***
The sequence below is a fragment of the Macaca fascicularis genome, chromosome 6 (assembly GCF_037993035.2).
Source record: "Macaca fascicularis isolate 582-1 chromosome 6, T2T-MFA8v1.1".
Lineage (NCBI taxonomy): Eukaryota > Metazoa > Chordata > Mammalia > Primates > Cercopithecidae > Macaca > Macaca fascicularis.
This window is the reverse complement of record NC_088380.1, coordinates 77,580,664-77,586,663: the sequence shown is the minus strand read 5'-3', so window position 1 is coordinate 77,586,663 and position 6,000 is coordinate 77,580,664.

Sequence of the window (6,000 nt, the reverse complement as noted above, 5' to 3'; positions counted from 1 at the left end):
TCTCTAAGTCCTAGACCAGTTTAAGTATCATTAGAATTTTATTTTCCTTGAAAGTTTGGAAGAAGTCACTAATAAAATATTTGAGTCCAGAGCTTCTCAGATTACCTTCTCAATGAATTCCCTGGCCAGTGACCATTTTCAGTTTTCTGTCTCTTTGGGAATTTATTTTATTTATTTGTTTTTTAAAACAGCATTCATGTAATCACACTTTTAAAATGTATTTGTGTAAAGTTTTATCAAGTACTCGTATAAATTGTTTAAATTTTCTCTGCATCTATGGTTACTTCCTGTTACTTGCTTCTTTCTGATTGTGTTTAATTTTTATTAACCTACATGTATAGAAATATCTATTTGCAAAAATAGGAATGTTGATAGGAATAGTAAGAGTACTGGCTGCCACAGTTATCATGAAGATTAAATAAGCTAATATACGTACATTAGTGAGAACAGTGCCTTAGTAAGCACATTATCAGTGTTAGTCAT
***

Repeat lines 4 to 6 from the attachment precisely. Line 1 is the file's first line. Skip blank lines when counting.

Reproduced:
This window is the reverse complement of record NC_088380.1, coordinates 77,580,664-77,586,663: the sequence shown is the minus strand read 5'-3', so window position 1 is coordinate 77,586,663 and position 6,000 is coordinate 77,580,664.

Sequence of the window (6,000 nt, the reverse complement as noted above, 5' to 3'; positions counted from 1 at the left end):
TCTCTAAGTCCTAGACCAGTTTAAGTATCATTAGAATTTTATTTTCCTTGAAAGTTTGGAAGAAGTCACTAATAAAATATTTGAGTCCAGAGCTTCTCAGATTACCTTCTCAATGAATTCCCTGGCCAGTGACCATTTTCAGTTTTCTGTCTCTTTGGGAATTTATTTTATTTATTTGTTTTTTAAAACAGCATTCATGTAATCACACTTTTAAAATGTATTTGTGTAAAGTTTTATCAAGTACTCGTATAAATTGTTTAAATTTTCTCTGCATCTATGGTTACTTCCTGTTACTTGCTTCTTTCTGATTGTGTTTAATTTTTATTAACCTACATGTATAGAAATATCTATTTGCAAAAATAGGAATGTTGATAGGAATAGTAAGAGTACTGGCTGCCACAGTTATCATGAAGATTAAATAAGCTAATATACGTACATTAGTGAGAACAGTGCCTTAGTAAGCACATTATCAGTGTTAGTCAT